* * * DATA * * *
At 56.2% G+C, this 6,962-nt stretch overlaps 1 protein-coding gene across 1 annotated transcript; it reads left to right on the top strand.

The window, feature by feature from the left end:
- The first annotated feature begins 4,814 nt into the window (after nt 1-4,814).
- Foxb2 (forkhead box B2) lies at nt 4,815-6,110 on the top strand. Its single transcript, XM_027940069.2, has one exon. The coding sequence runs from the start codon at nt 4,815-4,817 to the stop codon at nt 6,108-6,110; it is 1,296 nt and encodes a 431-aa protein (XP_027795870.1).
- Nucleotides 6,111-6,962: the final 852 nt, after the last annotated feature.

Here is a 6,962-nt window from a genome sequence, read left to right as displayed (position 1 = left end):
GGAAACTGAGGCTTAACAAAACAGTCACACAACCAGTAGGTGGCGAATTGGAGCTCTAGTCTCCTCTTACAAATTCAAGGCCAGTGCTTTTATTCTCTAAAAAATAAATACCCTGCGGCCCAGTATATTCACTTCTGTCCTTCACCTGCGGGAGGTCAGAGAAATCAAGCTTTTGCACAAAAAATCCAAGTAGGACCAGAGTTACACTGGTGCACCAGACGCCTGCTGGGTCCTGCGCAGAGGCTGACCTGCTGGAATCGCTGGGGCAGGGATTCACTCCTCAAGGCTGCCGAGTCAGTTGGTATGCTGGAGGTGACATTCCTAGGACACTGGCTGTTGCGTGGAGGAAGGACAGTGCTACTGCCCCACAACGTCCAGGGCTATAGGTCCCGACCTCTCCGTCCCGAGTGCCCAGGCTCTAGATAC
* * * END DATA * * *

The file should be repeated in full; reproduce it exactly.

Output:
At 56.2% G+C, this 6,962-nt stretch overlaps 1 protein-coding gene across 1 annotated transcript; it reads left to right on the top strand.

The window, feature by feature from the left end:
- The first annotated feature begins 4,814 nt into the window (after nt 1-4,814).
- Foxb2 (forkhead box B2) lies at nt 4,815-6,110 on the top strand. Its single transcript, XM_027940069.2, has one exon. The coding sequence runs from the start codon at nt 4,815-4,817 to the stop codon at nt 6,108-6,110; it is 1,296 nt and encodes a 431-aa protein (XP_027795870.1).
- Nucleotides 6,111-6,962: the final 852 nt, after the last annotated feature.

Here is a 6,962-nt window from a genome sequence, read left to right as displayed (position 1 = left end):
GGAAACTGAGGCTTAACAAAACAGTCACACAACCAGTAGGTGGCGAATTGGAGCTCTAGTCTCCTCTTACAAATTCAAGGCCAGTGCTTTTATTCTCTAAAAAATAAATACCCTGCGGCCCAGTATATTCACTTCTGTCCTTCACCTGCGGGAGGTCAGAGAAATCAAGCTTTTGCACAAAAAATCCAAGTAGGACCAGAGTTACACTGGTGCACCAGACGCCTGCTGGGTCCTGCGCAGAGGCTGACCTGCTGGAATCGCTGGGGCAGGGATTCACTCCTCAAGGCTGCCGAGTCAGTTGGTATGCTGGAGGTGACATTCCTAGGACACTGGCTGTTGCGTGGAGGAAGGACAGTGCTACTGCCCCACAACGTCCAGGGCTATAGGTCCCGACCTCTCCGTCCCGAGTGCCCAGGCTCTAGATAC